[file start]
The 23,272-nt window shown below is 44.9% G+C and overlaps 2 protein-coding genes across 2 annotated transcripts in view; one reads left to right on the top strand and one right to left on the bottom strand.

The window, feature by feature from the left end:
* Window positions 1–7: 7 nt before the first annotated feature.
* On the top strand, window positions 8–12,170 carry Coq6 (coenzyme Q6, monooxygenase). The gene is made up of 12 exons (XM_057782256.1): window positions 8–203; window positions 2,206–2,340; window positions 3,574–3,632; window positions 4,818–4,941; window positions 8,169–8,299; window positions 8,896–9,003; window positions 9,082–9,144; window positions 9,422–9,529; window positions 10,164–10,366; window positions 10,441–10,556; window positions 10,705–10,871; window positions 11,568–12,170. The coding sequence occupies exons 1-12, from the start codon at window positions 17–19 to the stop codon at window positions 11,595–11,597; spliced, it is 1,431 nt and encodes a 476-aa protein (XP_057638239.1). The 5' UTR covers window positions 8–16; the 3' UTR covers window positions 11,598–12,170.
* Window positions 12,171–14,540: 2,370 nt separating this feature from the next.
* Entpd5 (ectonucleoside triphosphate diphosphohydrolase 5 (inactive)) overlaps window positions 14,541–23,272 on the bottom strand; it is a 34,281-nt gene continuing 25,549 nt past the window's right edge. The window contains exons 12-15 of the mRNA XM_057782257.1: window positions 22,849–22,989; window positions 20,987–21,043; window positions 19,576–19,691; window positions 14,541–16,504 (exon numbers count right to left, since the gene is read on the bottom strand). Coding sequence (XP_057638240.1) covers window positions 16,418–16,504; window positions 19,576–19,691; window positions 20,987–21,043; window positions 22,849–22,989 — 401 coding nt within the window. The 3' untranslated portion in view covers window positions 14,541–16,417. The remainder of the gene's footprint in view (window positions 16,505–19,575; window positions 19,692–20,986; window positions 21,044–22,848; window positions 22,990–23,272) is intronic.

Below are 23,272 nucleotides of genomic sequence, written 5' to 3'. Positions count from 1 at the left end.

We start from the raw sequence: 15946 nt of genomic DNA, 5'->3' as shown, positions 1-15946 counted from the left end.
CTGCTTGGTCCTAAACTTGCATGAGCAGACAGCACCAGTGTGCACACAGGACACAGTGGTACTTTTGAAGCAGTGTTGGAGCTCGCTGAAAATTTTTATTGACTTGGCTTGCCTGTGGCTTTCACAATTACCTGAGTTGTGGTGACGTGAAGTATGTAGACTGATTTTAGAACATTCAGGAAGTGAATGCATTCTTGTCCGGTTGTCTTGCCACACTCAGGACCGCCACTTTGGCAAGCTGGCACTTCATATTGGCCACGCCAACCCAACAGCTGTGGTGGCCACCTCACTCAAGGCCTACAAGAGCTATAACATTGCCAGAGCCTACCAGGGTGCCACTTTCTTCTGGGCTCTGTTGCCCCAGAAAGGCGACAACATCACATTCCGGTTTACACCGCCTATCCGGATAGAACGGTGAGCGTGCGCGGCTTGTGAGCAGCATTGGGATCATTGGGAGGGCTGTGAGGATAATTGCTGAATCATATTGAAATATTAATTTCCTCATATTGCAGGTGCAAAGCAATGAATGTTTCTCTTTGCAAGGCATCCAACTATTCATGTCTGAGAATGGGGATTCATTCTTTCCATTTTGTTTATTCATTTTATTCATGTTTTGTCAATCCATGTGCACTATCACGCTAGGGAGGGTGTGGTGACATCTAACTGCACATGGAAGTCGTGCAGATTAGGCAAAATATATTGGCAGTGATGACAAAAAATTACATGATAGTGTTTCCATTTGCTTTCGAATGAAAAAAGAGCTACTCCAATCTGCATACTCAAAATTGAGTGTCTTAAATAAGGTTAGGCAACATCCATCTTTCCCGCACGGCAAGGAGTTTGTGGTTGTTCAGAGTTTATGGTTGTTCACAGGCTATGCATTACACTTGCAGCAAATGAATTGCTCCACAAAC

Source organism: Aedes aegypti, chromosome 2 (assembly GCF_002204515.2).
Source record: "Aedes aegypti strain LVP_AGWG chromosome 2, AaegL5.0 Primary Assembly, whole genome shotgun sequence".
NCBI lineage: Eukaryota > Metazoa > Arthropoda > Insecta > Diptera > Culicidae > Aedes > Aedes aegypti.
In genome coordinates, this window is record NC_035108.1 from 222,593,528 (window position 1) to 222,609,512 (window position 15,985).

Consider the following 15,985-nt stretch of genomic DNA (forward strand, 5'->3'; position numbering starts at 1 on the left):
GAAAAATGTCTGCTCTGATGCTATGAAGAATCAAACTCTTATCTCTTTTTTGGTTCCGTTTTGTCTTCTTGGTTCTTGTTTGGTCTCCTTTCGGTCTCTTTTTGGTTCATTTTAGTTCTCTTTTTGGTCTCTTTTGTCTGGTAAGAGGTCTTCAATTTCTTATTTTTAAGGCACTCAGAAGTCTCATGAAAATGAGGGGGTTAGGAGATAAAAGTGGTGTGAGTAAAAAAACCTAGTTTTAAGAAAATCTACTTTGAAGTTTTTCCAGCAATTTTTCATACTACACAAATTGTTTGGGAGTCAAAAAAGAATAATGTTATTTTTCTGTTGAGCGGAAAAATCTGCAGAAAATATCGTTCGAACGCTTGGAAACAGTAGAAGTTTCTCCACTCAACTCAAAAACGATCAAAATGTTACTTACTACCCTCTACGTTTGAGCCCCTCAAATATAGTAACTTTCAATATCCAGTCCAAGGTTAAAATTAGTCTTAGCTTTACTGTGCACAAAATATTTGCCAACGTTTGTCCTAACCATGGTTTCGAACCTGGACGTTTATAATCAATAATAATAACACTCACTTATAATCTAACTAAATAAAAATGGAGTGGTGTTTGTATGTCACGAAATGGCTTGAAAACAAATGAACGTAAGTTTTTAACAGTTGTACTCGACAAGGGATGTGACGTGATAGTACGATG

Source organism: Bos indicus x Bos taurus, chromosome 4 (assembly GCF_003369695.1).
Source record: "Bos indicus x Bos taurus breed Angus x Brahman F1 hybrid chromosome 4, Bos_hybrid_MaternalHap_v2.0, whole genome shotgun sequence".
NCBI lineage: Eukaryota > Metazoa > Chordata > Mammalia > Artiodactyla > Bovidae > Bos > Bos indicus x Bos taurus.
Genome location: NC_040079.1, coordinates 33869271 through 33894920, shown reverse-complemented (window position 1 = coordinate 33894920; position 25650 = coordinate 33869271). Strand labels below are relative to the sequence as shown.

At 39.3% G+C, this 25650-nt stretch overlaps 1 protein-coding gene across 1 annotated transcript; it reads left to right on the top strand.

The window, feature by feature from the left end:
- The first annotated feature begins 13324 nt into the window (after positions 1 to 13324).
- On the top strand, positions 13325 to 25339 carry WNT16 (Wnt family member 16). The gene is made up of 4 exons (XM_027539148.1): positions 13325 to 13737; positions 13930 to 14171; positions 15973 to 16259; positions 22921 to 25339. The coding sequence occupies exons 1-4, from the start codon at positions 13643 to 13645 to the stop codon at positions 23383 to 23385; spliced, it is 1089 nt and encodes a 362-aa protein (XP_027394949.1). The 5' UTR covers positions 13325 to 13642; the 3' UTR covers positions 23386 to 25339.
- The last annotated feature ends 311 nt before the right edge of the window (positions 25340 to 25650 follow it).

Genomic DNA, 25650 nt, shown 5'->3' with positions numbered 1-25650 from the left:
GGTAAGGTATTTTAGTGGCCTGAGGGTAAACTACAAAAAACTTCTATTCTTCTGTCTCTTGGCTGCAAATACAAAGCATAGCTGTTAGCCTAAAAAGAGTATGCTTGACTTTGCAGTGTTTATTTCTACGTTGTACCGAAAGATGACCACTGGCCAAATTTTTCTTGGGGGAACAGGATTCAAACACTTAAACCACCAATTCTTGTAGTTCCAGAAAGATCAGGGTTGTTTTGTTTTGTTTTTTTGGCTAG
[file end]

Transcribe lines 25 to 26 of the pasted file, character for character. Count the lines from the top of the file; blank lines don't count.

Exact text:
Genomic DNA, 25650 nt, shown 5'->3' with positions numbered 1-25650 from the left:
GGTAAGGTATTTTAGTGGCCTGAGGGTAAACTACAAAAAACTTCTATTCTTCTGTCTCTTGGCTGCAAATACAAAGCATAGCTGTTAGCCTAAAAAGAGTATGCTTGACTTTGCAGTGTTTATTTCTACGTTGTACCGAAAGATGACCACTGGCCAAATTTTTCTTGGGGGAACAGGATTCAAACACTTAAACCACCAATTCTTGTAGTTCCAGAAAGATCAGGGTTGTTTTGTTTTGTTTTTTTGGCTAG